The folks in the Riverwalk Bird Club don't just watch birds. The group includes some excellent photographers.
Nooga.com Outdoors is happy to share their great photos by featuring a Bird of the Week.
This week, we feature a downy woodpecker, taken by Bret Douglas.
The active little downy woodpecker is a familiar sight at backyard feeders and in parks and woodlots, where it joins flocks of chickadees and nuthatches, barely outsizing them. An often acrobatic forager, this black and white woodpecker is at home on tiny branches or balancing on slender plant galls, sycamore seed balls and suet feeders. Downies and their larger lookalike, the hairy woodpecker, are one of the first identification challenges that beginning birdwatchers master.
—In winter, downy woodpeckers are frequent members of mixed species flocks. Advantages of flocking include having to spend less time watching out for predators and better luck finding food from having other birds around.
—Male and female downy woodpeckers divide up where they look for food in winter. Males feed more on small branches and weed stems, and females feed on larger branches and trunks. Males keep females from foraging in the more productive spots. When researchers have removed males from a woodlot, females have responded by feeding along smaller branches.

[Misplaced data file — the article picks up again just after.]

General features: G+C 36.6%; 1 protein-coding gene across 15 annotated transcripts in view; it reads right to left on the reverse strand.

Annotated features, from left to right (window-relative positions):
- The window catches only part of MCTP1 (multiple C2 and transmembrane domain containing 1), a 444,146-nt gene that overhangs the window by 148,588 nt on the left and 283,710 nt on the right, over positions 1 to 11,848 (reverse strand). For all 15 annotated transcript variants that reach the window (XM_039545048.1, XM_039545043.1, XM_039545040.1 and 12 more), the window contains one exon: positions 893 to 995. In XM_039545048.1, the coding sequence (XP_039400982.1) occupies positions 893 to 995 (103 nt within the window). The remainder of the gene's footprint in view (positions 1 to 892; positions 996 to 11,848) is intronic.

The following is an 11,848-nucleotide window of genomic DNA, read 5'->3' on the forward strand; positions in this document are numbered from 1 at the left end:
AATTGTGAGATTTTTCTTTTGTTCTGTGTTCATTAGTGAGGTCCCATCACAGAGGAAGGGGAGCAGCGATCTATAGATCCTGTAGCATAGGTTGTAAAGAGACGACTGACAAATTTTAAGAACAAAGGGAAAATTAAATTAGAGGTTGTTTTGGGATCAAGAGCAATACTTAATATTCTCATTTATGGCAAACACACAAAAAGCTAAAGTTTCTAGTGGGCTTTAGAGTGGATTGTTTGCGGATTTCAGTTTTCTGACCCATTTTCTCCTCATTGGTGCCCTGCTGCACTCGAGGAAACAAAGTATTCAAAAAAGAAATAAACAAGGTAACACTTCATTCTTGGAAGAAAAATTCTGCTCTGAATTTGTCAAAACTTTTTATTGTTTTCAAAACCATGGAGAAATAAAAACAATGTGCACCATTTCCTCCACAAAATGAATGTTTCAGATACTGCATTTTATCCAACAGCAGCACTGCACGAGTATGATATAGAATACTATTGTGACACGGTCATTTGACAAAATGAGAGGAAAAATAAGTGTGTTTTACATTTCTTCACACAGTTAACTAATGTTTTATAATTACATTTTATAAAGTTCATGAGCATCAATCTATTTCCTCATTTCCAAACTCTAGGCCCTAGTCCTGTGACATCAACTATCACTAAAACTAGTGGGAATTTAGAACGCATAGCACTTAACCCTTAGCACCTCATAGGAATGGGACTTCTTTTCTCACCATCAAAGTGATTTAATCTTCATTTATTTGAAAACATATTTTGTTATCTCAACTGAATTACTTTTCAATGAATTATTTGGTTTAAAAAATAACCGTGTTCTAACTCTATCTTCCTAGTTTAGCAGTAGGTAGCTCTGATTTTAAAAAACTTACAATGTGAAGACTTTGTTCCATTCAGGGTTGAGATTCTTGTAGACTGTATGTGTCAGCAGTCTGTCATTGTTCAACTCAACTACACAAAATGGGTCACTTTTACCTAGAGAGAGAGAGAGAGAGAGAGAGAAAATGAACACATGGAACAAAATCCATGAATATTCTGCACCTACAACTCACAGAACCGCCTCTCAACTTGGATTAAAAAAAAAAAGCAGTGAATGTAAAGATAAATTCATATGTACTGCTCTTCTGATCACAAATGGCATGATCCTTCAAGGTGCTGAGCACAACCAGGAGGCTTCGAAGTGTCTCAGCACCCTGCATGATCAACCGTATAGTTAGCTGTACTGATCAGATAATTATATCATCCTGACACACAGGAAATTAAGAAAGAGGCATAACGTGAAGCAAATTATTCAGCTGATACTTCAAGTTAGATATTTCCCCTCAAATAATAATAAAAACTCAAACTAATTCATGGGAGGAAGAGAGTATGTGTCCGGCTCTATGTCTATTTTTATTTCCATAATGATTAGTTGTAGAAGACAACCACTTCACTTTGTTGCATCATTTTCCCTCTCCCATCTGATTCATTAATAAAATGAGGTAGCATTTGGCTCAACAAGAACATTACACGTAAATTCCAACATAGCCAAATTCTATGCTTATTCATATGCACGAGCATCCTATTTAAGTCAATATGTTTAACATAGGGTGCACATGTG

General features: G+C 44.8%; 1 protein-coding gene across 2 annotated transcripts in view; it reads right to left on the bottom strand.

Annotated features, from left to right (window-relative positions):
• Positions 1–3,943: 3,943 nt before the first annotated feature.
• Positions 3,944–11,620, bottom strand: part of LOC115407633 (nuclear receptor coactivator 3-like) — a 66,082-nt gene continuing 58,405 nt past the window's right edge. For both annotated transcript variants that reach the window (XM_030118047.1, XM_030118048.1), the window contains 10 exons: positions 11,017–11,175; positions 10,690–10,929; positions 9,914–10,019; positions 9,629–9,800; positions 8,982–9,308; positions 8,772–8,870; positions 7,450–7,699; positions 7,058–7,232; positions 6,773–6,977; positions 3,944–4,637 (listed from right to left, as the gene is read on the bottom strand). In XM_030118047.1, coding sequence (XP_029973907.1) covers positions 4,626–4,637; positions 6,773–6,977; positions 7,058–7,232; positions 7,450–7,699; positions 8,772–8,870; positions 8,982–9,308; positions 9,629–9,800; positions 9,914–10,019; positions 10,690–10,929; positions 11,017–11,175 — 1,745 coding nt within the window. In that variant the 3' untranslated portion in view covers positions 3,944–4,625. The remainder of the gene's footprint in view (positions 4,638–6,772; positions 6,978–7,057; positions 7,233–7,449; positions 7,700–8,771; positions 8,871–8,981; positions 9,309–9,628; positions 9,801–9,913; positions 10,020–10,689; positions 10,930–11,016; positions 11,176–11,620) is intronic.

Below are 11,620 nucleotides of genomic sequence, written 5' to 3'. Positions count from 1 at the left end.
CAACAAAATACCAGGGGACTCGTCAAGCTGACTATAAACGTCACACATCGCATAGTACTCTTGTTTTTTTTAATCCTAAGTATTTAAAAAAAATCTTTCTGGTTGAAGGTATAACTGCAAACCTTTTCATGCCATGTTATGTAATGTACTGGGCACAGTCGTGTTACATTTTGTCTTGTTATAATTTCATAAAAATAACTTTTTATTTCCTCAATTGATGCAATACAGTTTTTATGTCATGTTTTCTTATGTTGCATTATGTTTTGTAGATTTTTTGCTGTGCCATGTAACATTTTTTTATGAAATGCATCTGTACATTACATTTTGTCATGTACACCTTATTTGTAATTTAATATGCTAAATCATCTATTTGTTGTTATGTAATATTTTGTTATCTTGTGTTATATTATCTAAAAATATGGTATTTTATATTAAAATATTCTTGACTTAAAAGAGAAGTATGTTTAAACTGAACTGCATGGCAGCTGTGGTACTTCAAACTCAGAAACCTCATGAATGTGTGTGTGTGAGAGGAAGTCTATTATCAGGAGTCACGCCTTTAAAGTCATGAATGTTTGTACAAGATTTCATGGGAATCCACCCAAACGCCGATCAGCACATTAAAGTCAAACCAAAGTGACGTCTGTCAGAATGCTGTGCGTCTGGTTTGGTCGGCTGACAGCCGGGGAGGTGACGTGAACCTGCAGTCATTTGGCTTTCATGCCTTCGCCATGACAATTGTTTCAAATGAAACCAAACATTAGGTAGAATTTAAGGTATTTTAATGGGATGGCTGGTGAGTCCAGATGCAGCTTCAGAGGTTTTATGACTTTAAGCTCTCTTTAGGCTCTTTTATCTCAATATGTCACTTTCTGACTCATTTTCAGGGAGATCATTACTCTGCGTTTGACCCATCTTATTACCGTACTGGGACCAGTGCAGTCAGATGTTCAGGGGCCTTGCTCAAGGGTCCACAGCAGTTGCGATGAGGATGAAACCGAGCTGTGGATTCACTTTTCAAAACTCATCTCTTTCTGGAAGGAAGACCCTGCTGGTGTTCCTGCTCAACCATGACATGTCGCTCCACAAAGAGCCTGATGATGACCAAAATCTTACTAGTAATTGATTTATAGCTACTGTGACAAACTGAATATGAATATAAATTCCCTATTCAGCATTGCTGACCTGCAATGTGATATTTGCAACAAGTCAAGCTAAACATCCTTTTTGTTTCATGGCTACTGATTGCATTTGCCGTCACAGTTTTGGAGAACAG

—The downy woodpecker eats foods that larger woodpeckers cannot reach, such as insects living on or in the stems of weeds. You may see them hammering at goldenrod galls to extract the fly larvae inside.
—Woodpeckers don’t sing songs, but they drum loudly against pieces of wood or metal to achieve the same effect. People sometimes think this drumming is part of the birds’ feeding habits, but it isn’t. In fact, feeding birds make surprisingly little noise, even when they’re digging vigorously into wood.
—Downy woodpeckers have been discovered nesting inside the walls of buildings.
—The oldest-known downy woodpecker lived to be at least 11 years, 11 months old.
This information is courtesy of the Cornell Lab of Ornithology.
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